sbhikes -- Wow, I'm very curious about your post! What kind of "octave banjolin" did you recently get (there are many variants)? Is it a converted tenor banjo? Does it have single or double courses? And especially, what is the scale length?

    I was intrigued that you report that it is easier to play than a regular mandolin, especially with the small hands that you have. Most folks report that the stretches required on an octave mandolin are significant, and that it pays to have large hands for that reason.
    I bought a used Gold Tone Octajo. It is essentially an octave banjolin or if you prefer, a double-course tenor banjo.

    I find it easier to play because I do not have to press down so hard to get a clean, clear note. The strings are much looser. The stretch is a problem, and the scale length is pretty long. My arm gets tired holding it up so high, so what I have done is tuned it to EBF#C# and put a capo on the third fret to play normal. With the capo it feels a lot like a mandola and feels like an easier stretch because my hand isn't all cramped up from trying to press down so hard as I do with a mandolin. I know everybody says a light touch is all that's needed on a mandolin, maybe your action too high yadda yadda, but my action is low and it still requires quite a firm touch to get a truly clean note when playing a melody.

    It's a little bit buzzy tuned to EBF#C# so I'm looking into whether I can change the strings to be the right weight for EBF#C. I was going to post a question about that in the CBOM forum.

  24. #42
    Registered User sblock's Avatar
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    Default Re: “Banjo killer”? Wishful thinking?

    Quote Originally Posted by sbhikes View Post
    I bought a used Gold Tone Octajo. It is essentially an octave banjolin or if you prefer, a double-course tenor banjo.

    I find it easier to play because I do not have to press down so hard to get a clean, clear note. The strings are much looser. The stretch is a problem, and the scale length is pretty long. My arm gets tired holding it up so high, so what I have done is tuned it to EBF#C# and put a capo on the third fret to play normal. With the capo it feels a lot like a mandola and feels like an easier stretch because my hand isn't all cramped up from trying to press down so hard as I do with a mandolin. I know everybody says a light touch is all that's needed on a mandolin, maybe your action too high yadda yadda, but my action is low and it still requires quite a firm touch to get a truly clean note when playing a melody.

    It's a little bit buzzy tuned to EBF#C# so I'm looking into whether I can change the strings to be the right weight for EBF#C. I was going to post a question about that in the CBOM forum.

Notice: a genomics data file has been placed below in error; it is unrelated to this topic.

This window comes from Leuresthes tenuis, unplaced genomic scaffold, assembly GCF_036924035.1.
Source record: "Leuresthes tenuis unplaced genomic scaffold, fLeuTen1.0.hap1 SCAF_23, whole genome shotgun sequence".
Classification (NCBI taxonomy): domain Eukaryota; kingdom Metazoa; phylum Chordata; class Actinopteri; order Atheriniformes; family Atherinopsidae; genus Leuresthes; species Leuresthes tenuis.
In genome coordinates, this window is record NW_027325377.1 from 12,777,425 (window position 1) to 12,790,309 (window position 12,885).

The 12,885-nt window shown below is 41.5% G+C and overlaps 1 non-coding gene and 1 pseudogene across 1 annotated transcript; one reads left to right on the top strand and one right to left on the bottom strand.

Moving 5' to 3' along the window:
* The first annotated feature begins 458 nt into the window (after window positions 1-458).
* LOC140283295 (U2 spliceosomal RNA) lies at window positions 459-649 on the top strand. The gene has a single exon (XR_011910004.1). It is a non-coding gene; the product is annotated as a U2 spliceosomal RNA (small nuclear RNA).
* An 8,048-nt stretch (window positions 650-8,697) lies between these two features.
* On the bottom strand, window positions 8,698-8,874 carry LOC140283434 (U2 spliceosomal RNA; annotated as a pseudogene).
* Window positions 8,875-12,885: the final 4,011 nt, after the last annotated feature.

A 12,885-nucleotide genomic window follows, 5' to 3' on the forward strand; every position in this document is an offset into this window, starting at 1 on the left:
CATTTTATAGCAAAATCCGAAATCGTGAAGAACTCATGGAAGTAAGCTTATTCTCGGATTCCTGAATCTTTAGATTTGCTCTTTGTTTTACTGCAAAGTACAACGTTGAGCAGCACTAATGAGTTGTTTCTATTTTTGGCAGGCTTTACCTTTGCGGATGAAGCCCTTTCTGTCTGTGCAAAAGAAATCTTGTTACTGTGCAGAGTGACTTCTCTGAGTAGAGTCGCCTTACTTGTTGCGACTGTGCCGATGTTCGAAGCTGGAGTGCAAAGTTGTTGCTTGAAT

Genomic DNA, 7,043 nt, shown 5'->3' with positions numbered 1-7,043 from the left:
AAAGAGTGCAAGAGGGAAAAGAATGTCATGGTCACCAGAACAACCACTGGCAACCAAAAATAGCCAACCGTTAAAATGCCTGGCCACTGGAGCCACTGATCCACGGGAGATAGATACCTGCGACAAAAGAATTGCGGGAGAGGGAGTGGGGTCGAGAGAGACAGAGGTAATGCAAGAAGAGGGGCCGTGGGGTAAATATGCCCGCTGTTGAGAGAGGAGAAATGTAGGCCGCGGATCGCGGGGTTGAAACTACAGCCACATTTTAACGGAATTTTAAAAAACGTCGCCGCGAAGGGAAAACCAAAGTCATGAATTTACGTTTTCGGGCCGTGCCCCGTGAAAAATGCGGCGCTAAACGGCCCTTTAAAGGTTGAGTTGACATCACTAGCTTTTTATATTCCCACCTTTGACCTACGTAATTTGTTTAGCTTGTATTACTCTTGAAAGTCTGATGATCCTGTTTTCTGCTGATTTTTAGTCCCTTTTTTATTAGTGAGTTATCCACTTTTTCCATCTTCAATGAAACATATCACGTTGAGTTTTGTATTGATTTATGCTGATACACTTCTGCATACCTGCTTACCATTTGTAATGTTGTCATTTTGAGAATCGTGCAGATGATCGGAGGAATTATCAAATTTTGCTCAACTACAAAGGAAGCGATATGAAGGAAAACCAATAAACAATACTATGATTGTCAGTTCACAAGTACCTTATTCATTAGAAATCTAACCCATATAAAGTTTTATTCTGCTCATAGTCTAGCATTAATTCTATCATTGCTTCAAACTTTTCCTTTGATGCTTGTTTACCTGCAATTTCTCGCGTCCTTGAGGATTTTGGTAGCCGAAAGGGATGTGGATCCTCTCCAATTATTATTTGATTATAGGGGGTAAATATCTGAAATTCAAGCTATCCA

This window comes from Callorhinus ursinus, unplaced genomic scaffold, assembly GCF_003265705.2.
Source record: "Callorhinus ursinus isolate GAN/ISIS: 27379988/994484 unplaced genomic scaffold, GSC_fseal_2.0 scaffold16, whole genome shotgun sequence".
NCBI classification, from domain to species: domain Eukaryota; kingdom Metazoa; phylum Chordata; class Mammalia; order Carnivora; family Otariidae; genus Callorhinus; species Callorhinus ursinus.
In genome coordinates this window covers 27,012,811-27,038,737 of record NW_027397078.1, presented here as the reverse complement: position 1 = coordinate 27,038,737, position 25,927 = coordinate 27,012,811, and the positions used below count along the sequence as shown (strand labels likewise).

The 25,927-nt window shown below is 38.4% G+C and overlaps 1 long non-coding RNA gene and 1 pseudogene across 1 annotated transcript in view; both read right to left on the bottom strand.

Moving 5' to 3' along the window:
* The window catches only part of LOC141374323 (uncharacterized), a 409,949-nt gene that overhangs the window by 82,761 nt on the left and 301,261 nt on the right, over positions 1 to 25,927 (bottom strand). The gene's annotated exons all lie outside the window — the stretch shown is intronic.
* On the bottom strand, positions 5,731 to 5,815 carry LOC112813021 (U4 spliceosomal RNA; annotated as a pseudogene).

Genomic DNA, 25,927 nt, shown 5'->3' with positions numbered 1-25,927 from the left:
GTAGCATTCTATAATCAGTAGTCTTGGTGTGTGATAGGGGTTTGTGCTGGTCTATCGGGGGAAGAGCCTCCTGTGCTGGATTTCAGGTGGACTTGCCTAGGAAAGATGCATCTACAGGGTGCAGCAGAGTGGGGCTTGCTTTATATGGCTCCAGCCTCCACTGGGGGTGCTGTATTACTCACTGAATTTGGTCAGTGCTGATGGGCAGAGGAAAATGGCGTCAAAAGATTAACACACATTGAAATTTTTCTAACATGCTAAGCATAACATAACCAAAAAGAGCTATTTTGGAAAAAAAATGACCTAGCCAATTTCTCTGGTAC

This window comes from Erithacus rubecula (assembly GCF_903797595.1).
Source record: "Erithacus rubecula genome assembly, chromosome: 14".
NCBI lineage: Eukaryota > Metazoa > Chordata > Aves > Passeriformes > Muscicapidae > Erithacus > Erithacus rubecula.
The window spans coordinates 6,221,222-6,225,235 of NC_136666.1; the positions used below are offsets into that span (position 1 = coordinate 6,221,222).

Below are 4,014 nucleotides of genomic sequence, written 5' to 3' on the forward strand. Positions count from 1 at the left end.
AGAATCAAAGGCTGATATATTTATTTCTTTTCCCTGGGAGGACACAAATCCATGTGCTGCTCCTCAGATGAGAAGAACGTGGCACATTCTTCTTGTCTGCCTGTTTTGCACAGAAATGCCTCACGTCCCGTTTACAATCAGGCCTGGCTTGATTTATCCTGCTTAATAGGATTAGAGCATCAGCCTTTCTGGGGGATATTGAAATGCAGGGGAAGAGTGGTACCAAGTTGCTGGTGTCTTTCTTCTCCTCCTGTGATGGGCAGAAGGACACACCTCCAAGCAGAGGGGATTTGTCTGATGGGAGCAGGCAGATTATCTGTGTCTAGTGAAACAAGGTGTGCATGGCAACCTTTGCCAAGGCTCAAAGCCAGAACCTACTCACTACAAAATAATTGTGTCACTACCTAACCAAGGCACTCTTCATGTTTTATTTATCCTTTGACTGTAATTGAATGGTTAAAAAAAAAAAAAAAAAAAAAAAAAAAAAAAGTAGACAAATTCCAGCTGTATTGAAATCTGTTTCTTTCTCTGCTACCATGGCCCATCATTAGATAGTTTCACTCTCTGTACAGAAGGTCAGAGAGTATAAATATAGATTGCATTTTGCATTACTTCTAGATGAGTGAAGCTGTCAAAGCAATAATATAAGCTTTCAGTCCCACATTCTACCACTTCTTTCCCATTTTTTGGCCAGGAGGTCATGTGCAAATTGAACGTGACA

Interesting. Well, the Gold Tone Octajo has a scale length of 22-7/8", according to Gold Tone's own website. That's a bit on the long side, considering that octave mandolins tend to run from 19" to 24", with 20" being typical for a shorter-scale octave mando. Small wonder you can't handle the stretches in root position!

    As you have already learned to your dismay, tuning all the strings down, but then capoing them all back up, to compensate, brings with it a slew of problems. The lower string tension will cause buzzing, requiring you to either raise the action significantly, or to play with an extremely light touch at all times -- or both. Also, the current string gauges were all chosen with octave GDAE tuning in mind, to produce the correct tension for those notes, and get the best response from the string. Banjos are already low-tension instruments. Tuning a banjo down an three additional half steps to EBF#C# reduces the string tension to the point where the strings will start to sound "wonky." At too low a tension, most strings will fail to hold a tuning very well, and they will also suffer from intonation problems as you go progressively higher up the neck. They will also sound funny (plunky), and lose much of their brightness and sustain.

    It is sometimes possible to compensate for these well-known issues by switching to a set of heavier strings, which will allow you to raise the string tension to achieve the same notes. Of course, this tactic can only take you so far! If that were all there was to it (it's not!), a person could convert any regular mandolin with a 14" scale length into an octave mandolin, simply by changing to a set of super-heavy gauge strings. Unfortunately, it's not that simple and there are practical limits. Thicker strings suffer from end-effects that make tuning compensation (at the bridge) much harder. They also don't fret well, and manifest other intonation issues. They are harder to pick due to their stiffness, and take a heavier hand. And, as I already mentioned, they sound "wonky."